In terms of your instruction, make sure you’re not overemphasizing the danger strangers actually pose. Only 7% of juvenile sexual abuse cases involve a person completely unknown to the child. So make a point of highlighting the fact that what you’re saying applies to everyone, even if they’re on a first name basis with your child.

Encourage early self-care of private areas.

As soon as it’s practical to do so, teach your kids how to care for their own needs when it comes to caring for their private areas. Training on how to effectively clean themselves and wipe after toilet use will take patient instruction, especially when you’re trying to do it early. Perhaps you’ll need a transition of demonstrating and then inviting them to practice, and you’ll need to supervise – especially early on – to ensure they’re being effective. But most kids are capable of learning this skill at a younger age than you might give them credit for.

Words like “no” and “stop” are final. For everyone.

When anybody – parent, child, extended family, playmate, whomever – asks to stop being touched, it should be honored immediately. We think about this for kids, but we have the same right to ourselves as adults, as well. You might be tempted to feel badly for turning down a kid who wants to clamber all over you, but I would urge you not to.

For one, it serves as a learning opportunity to teach boundary observance. Many kids’ natural inclination is to close distance and touch touch touch, and they need opportunities to learn how to check that. Second, though, it also protects you from getting touched out as a caretaker. I mean, if you’re completely keen, obviously have at it. Dogpile on the floor and be a goof.

But if you need a minute, take a minute.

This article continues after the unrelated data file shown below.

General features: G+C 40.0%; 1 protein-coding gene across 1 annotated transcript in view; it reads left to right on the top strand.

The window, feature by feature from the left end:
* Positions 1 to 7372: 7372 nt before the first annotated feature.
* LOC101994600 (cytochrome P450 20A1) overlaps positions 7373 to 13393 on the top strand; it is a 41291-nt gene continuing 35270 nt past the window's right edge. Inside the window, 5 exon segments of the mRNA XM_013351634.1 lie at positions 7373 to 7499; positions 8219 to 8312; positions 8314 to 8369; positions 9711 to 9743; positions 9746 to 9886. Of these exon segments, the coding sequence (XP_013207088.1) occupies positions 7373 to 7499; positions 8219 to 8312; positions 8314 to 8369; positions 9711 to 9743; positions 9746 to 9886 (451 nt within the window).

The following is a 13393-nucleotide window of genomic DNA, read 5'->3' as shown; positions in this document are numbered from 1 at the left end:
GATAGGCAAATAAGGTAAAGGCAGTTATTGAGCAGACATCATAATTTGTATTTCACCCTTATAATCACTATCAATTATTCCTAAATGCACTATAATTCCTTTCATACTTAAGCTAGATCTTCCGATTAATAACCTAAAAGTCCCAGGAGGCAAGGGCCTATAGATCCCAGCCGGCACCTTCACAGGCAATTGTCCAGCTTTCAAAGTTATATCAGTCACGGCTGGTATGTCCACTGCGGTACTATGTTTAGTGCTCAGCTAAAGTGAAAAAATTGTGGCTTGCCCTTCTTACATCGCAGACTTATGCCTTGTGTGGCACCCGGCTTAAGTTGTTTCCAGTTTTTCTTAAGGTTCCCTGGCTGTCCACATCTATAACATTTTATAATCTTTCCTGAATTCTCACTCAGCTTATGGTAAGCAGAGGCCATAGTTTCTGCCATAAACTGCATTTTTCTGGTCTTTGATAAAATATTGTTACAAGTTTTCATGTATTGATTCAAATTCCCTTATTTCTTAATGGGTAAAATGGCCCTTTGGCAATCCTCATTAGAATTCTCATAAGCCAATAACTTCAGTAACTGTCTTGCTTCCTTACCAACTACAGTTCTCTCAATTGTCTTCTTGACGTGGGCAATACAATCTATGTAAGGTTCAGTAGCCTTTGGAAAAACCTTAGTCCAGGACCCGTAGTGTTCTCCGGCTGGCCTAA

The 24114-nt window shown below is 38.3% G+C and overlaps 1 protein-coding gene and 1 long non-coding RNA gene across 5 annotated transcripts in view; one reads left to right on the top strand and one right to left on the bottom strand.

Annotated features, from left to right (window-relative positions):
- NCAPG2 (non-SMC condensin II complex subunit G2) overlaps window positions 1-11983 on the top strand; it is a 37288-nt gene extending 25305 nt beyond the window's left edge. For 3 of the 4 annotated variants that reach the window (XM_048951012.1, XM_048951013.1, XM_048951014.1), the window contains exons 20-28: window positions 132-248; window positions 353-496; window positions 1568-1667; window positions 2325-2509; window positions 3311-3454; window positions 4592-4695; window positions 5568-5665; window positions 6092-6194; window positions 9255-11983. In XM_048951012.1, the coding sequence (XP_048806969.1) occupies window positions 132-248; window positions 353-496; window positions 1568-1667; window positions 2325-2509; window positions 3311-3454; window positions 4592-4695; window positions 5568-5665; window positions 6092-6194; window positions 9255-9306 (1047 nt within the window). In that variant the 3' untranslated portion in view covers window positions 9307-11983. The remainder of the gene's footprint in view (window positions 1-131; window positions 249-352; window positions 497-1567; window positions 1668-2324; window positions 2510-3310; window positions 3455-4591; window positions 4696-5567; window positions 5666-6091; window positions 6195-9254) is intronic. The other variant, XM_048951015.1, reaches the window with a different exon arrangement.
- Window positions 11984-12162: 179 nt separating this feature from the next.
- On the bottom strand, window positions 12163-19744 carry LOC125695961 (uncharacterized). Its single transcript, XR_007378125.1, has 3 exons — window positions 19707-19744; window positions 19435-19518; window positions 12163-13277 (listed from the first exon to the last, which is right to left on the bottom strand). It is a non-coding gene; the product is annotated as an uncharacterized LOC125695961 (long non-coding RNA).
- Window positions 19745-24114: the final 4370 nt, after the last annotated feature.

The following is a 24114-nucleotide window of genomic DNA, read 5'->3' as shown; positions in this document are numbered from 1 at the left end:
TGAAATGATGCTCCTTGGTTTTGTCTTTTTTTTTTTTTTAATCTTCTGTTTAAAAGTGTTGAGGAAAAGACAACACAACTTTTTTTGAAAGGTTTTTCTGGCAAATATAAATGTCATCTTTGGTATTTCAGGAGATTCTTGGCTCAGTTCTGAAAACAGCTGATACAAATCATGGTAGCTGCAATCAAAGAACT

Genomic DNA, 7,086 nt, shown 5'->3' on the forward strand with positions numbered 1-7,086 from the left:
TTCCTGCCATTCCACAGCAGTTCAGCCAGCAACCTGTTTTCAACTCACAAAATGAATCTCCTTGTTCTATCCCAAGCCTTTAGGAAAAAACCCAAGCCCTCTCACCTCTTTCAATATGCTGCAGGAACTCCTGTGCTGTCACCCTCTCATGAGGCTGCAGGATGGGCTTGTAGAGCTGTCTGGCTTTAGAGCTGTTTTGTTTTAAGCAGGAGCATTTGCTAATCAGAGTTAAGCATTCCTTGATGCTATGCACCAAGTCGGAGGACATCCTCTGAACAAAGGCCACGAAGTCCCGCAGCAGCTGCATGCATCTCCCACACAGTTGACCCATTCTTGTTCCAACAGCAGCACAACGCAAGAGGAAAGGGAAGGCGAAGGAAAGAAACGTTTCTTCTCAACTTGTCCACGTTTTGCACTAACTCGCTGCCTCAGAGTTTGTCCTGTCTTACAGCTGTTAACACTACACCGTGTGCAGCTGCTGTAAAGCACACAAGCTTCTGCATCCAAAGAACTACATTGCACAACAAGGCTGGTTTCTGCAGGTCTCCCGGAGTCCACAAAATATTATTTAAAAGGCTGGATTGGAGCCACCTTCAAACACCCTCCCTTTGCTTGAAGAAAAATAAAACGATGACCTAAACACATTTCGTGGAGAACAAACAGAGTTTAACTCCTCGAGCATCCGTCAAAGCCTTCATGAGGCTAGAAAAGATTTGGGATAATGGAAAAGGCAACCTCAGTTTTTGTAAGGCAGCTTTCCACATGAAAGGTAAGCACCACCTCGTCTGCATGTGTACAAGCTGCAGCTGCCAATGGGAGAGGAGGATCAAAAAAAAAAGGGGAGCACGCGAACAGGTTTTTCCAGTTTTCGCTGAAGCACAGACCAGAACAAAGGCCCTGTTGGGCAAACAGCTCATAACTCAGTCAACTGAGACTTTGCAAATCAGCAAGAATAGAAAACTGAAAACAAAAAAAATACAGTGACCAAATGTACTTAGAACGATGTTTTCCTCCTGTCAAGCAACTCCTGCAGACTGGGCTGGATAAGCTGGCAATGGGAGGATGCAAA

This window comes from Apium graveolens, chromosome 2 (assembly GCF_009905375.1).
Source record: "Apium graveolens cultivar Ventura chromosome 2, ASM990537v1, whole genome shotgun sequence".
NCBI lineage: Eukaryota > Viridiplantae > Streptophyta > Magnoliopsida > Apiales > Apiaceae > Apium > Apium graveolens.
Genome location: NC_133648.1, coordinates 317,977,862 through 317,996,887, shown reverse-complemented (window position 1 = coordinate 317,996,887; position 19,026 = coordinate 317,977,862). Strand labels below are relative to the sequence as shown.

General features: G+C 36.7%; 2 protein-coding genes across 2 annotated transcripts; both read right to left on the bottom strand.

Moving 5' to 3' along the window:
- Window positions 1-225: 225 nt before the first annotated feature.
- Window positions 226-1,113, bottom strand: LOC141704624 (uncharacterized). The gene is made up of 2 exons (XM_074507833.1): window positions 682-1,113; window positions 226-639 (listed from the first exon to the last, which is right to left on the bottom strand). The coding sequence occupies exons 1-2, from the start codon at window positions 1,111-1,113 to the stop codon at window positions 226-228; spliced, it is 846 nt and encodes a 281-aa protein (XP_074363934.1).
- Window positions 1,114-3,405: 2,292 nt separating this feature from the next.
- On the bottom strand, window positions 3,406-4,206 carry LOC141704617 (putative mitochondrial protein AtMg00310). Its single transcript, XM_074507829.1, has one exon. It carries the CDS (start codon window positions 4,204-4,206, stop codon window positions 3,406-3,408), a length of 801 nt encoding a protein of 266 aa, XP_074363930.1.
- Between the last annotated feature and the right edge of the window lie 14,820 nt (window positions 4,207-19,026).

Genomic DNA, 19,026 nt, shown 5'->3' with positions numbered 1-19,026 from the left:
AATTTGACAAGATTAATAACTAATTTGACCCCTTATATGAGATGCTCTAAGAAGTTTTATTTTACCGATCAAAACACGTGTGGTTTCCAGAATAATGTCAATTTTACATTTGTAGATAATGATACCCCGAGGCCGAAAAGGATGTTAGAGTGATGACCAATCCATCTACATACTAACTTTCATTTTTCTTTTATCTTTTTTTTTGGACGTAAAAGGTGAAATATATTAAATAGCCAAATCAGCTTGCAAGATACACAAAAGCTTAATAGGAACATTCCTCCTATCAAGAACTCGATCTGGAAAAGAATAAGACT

Infants can get plopped in a high chair with some dry finger food or into a playpen; a toddler or preschooler can be bought off with a seldom-employed toy or have a timer set for them to honor when it comes to touch. If you’re getting pulled, grabbed, climbed over, bellyflopped on, and kicked all day long without respite – when you’re not being pressed into service as a horse or rocket or passenger train – you’re going to be a frazzled mess at the end of the day. And days on end of that is going to make you irritated and bitter, even if you’re doing your utmost to guard against it.

Take the license you have to tell your kids you don’t want to be touched for a while, and hold that line. There are lessons to be learned in it.

Don’t get cornered into physically overpowering your kids.

When I was a police officer, I always felt a weight of responsibility when I got my handcuffs out. I took a rather philosophical view of my role in law enforcement – in a free society, there should rightly be a high bar you need to clear to encumber someone’s physical liberty. I got a lot of training on how to use verbal persuasion and deescalation techniques to prevent my having to do that unless absolutely necessary, and did my best to not fly straight to a course of detention.

As a parent, you need to take this same frame of mind into your interactions with your kids. Now, early days with infants beg different considerations. If your eight month old is trying to play rotisserie chicken and roll off the change table with a blown out diaper, some of her preferences may have to get overridden in order to ensure her needs are met.